St. Joan of Arc, the Maid of Orleans, who, as the result of receiving visions of St. Michael the Archangel, St. Margaret the Virgin, and St. Catherine of Alexandria, entered into military service on behalf of Charles VII, claimant to the much-disputed throne of France during the Hundred Years War. Joan was eventually captured and sold to her enemies; Charles VII, whose coronation was the result of Joan's efforts on his behalf, declined to pay the necessary ransom. Condemned by English churchmen and their allies, more noted for their national loyalty than their religious fervor, Joan was burned at the stake as a supposed witch and heretic. The trial was later invalidated by Pope Callixtus III.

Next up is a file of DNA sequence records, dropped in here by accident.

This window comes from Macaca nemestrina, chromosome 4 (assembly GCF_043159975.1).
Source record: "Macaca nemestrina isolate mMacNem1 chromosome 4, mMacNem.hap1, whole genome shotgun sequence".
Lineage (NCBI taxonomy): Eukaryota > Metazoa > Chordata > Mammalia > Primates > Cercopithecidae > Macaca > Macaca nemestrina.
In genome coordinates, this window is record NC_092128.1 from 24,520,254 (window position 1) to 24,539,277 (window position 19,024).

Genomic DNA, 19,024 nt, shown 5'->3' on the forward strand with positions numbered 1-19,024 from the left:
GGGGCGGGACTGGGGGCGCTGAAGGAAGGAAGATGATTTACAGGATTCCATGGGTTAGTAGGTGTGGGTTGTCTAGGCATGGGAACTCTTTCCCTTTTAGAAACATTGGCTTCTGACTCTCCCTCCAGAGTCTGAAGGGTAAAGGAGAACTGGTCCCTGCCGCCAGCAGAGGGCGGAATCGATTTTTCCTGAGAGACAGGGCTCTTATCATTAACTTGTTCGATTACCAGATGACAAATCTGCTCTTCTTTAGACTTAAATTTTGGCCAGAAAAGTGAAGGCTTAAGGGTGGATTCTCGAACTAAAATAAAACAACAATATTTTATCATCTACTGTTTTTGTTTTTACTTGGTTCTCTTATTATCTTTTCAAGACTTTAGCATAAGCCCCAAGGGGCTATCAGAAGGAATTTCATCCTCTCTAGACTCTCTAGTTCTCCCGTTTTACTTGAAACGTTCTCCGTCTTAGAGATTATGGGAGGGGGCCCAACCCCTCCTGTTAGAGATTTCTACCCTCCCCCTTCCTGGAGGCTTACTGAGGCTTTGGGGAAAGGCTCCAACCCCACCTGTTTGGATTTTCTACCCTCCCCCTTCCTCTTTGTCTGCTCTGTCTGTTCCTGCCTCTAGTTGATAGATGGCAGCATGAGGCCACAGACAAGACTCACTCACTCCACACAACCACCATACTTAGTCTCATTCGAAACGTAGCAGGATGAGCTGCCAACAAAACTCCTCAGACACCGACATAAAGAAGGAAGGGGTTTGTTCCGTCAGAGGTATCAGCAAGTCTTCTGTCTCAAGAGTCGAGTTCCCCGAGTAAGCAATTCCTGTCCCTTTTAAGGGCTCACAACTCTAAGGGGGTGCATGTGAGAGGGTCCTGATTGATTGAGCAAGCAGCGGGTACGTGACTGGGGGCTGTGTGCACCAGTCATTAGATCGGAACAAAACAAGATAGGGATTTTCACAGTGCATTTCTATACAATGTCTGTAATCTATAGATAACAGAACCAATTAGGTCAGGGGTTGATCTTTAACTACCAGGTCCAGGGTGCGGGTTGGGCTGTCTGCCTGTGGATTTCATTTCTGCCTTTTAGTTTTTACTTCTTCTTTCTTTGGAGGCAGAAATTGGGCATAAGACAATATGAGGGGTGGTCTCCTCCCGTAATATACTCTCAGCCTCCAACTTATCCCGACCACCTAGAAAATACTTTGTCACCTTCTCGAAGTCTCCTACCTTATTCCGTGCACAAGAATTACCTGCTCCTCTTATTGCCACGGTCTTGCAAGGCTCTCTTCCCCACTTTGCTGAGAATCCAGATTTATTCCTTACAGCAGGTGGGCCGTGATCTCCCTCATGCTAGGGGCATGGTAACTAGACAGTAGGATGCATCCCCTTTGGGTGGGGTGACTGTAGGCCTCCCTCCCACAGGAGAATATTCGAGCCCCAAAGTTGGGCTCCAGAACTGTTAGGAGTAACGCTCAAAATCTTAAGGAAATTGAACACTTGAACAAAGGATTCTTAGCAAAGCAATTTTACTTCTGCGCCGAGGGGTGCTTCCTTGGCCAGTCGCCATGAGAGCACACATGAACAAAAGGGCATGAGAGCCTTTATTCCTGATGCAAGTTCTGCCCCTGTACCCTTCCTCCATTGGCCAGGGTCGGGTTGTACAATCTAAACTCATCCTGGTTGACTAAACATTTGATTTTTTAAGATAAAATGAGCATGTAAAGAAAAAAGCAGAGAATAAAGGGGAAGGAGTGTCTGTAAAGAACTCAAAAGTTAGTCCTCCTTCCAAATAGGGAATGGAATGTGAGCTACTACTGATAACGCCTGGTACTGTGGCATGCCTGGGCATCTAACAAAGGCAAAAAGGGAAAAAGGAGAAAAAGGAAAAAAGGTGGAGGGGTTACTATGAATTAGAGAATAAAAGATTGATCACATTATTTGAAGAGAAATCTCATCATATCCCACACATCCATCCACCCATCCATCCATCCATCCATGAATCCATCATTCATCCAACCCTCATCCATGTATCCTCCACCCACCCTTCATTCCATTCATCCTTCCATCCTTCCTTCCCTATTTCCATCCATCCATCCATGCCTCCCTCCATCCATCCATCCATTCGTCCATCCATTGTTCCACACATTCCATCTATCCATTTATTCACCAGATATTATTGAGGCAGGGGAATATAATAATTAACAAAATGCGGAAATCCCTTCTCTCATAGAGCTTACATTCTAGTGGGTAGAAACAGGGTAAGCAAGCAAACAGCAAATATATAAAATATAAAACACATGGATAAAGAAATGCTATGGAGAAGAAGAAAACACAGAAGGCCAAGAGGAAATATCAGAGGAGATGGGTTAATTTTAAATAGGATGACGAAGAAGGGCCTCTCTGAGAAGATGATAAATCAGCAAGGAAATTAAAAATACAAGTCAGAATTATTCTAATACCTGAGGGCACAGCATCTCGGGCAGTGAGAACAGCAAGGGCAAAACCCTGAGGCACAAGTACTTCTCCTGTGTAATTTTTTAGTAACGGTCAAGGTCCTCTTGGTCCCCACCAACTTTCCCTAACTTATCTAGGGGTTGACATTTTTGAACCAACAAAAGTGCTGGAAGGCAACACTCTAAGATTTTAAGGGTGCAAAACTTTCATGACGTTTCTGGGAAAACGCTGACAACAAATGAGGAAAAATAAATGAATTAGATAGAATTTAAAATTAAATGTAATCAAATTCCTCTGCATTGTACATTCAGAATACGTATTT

As described in the Book of Tobit, Tobias is joined by the Archangel Raphael as he travels to the ancestral home of his father, the aforementioned Tobit. Note the fish which Tobias is carrying; within Tobit, it will go on to play an important role in both the exorcism of the demon Asmodeus and in the curing of Tobit's blindness.
A French nun and visionary, St. Margaret Mary is credited with the popularization of the devotion to the Most Sacred Heart of Jesus. She is also credited with the development of the Holy Hour of Eucharistic Adoration.
Not dissimilar to St. Joan of Arc, St. Margaret Mary was also canonized in 1920.